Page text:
Children and armed conflict

(Philippine statement delivered by Ambassador Teddy Locsin Jr. at the Security Council Open Debate on ‘Children and Armed Conflict’ on October 31, 2017 at the UN Security Council Chamber, New York.)

Madame President,

My delegation wishes to thank the UN Secretary General and his Special Representative on Children and Armed Conflict for their proactive work in preventing and promoting, monitoring and ensuring accountability with regard to grave violations committed against children in armed conflicts.

The 2016 Report of the UN Special Representative of the Secretary General brings to light the tragic effects of armed conflict on children, while highlighting the good practices and headways made. The Philippines is heartened to note the delisting of the Moro Islamic Liberation Front (MILF) group from the report for finally stopping the recruitment of children in armed conflict. A total of 1,869 children identified by MILF as associated with its armed wing were released from combat duty in a process that culminated early this year.

Despite existing pockets of conflict in the country, including the recently ended Marawi siege, the State, as duty-bearer of human rights, continues to prioritize the welfare of children and to discourage insurgencies from using children as warriors for a dubious and disgraceful advantage.

In the Philippines, children are regarded as Zones of Peace, in accordance with the law on the Special Protection of Children Against Abuse, Exploitation and Discrimination. This means that children shall not be exposed to attack by using them as combatants. They are entitled to special respect and protection.

Of paramount importance is the protection of children from any form of threat, assault, torture, or other cruel, inhumane and degrading treatment. The delivery of social services for children, regardless of the situation they are in, must also be unhampered. No military advantage can possibly be gained by leaving them hurt, exposed, and unattended.

Education should continue in war and peace. In line with this policy, schools are also declared Zones of Peace. The Philippine state—which enjoys the distinction of maintaining one of the best public education systems in the developing world—has urged all schools to adhere to the Department of Education’s basic curriculum and pedagogy. And while the state hath not the wherewithal to offer classes in Marxism-Leninism—to reserve that subject for home schooling if that is their desire.

The military has from the first been at the forefront of protecting the welfare of children in armed conflict. In February 2016, the Armed Forces issued a circular—”Child Protection In  Armed Conflict Situations”—which serves as policy guide for the armed forces in preventing the commission of Grave Child Rights Violations. It sets the procedures for monitoring, reporting, and responding to violations committed by state or non-state actors. More protective laws, circulars and policy statements are in the works. But like yourselves, we prefer to measure success by results rather than the good intentions with which the road to war is paved. This is why accuracy and objectivity in reporting is imperative. It can make or break the sincere desire to continue the endeavor to protect children in conflict.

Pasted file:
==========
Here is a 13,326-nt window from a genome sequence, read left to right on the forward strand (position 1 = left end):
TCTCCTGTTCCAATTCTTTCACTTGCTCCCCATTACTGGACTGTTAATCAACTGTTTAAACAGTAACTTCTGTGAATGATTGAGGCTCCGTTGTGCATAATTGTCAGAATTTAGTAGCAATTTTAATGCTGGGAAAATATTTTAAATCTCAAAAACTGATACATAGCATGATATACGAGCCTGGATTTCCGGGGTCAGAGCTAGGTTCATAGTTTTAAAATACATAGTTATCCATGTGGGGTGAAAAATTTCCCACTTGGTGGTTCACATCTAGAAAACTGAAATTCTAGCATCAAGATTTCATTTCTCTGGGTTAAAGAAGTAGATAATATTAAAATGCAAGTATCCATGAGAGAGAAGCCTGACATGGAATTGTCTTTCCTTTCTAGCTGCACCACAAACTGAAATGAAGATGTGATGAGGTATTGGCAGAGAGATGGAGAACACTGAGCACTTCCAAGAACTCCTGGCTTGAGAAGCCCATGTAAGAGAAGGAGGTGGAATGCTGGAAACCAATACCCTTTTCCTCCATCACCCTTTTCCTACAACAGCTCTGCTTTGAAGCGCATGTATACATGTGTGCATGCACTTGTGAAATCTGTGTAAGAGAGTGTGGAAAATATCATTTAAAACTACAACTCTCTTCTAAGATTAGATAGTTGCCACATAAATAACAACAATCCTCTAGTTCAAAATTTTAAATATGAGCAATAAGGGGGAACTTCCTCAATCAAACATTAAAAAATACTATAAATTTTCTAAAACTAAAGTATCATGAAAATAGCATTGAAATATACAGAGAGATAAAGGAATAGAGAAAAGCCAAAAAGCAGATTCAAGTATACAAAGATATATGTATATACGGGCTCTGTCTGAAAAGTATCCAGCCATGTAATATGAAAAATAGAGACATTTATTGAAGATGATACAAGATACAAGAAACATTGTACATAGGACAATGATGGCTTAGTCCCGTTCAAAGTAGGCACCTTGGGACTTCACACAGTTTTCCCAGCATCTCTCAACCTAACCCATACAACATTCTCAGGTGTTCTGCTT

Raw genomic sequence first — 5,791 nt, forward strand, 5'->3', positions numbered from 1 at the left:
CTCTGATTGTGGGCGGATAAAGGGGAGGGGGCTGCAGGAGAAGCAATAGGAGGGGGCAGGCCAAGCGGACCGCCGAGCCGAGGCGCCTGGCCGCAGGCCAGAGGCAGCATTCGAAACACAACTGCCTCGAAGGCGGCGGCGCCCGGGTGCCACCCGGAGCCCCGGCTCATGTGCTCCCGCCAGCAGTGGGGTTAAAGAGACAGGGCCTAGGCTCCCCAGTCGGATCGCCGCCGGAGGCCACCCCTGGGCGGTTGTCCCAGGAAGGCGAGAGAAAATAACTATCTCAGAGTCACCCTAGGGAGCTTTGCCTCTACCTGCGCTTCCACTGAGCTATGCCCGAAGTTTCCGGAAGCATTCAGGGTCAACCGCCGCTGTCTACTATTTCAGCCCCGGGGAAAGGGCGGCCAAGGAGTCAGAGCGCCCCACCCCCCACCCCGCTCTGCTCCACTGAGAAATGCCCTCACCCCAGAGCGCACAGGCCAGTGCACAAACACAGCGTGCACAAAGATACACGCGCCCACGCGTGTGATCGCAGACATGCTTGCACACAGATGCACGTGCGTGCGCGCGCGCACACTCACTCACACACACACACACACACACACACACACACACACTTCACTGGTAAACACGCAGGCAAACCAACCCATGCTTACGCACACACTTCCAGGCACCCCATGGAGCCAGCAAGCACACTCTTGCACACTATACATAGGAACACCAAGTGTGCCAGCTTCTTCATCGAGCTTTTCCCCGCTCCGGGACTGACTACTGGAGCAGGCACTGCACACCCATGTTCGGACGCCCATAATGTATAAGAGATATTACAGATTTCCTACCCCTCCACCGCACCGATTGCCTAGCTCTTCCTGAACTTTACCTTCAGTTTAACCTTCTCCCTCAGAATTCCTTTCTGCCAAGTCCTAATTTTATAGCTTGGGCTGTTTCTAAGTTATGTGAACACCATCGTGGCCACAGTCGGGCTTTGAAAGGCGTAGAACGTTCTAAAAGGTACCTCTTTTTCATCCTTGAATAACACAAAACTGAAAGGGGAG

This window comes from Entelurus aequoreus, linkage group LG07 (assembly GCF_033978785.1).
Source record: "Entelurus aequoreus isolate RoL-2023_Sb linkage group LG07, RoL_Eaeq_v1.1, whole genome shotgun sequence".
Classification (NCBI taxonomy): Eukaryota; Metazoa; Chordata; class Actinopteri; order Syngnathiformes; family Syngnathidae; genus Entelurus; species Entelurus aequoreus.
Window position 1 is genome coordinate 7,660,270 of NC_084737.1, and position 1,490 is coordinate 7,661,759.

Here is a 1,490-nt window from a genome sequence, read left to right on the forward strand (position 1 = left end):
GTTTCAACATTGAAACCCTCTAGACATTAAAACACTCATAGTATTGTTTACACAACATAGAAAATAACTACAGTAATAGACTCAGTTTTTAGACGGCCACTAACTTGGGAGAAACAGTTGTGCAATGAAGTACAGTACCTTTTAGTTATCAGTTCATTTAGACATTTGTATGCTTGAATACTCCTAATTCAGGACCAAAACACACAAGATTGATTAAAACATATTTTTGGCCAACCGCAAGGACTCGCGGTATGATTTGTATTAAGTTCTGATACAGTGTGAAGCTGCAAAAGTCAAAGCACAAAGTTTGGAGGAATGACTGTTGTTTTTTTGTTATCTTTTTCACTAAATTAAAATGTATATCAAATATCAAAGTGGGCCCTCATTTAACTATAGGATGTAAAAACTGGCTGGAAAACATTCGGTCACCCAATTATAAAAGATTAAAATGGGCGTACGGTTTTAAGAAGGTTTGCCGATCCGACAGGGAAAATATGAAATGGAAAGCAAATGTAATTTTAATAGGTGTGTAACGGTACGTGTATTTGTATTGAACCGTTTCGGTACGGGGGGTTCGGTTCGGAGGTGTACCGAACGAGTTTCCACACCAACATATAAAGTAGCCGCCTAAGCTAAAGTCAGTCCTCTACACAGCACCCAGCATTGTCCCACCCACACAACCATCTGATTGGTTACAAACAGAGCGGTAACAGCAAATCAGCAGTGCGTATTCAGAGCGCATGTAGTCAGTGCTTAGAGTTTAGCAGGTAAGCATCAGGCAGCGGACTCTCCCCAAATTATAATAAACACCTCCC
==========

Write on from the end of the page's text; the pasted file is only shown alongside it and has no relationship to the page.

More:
The Philippines will continue to help in the work of the UN in-country towards the protection of children in armed conflict. And to support the publication of its annual report in line with its adherence to the highest standards of international law and the principles of transparency and accountability.

Madame President, in my meeting with the Special Representative of the Secretary-General (SRSG), her office expressed the desire to maintain a continuous engagement with Member States on these issues. I welcome this initiative because it addresses two concerns that, in my government’s experience, pose a challenge to achieving fair and balanced reporting on the part of the SRSG. Namely: the brevity of time within which a Member State must provide comments to a draft report; and second, the lack of clarity and details of some cases cited in reports, which make it difficult for the concerned governments to validate—making the work not unlike boxing with shadows.

We have no need nor desire to hide abuses. We want and we have an Army that fights to win conflicts—as Marawi demonstrated with distinction, and not to create new conflicts by committing abuses especially against children. That is the dubious distinction of insurgents. We are proud, not ashamed of our Army. I have myself observed the care and caution of the Army to avoid civilian casualties as a TV journalist covering the battlefield for ABS-CBN News.

We do not know how insurgents regard the practices we all abhor.

It is my government’s hope that establishing and nurturing a well-functioning relationship with the office of the SRSG will facilitate the issuance of timely, accurate and balanced reports—that will pave the way to stamping out violence against children in the wars that Member States still sadly wage to protect their people from enemies and their countries from dismemberment. Thank you.



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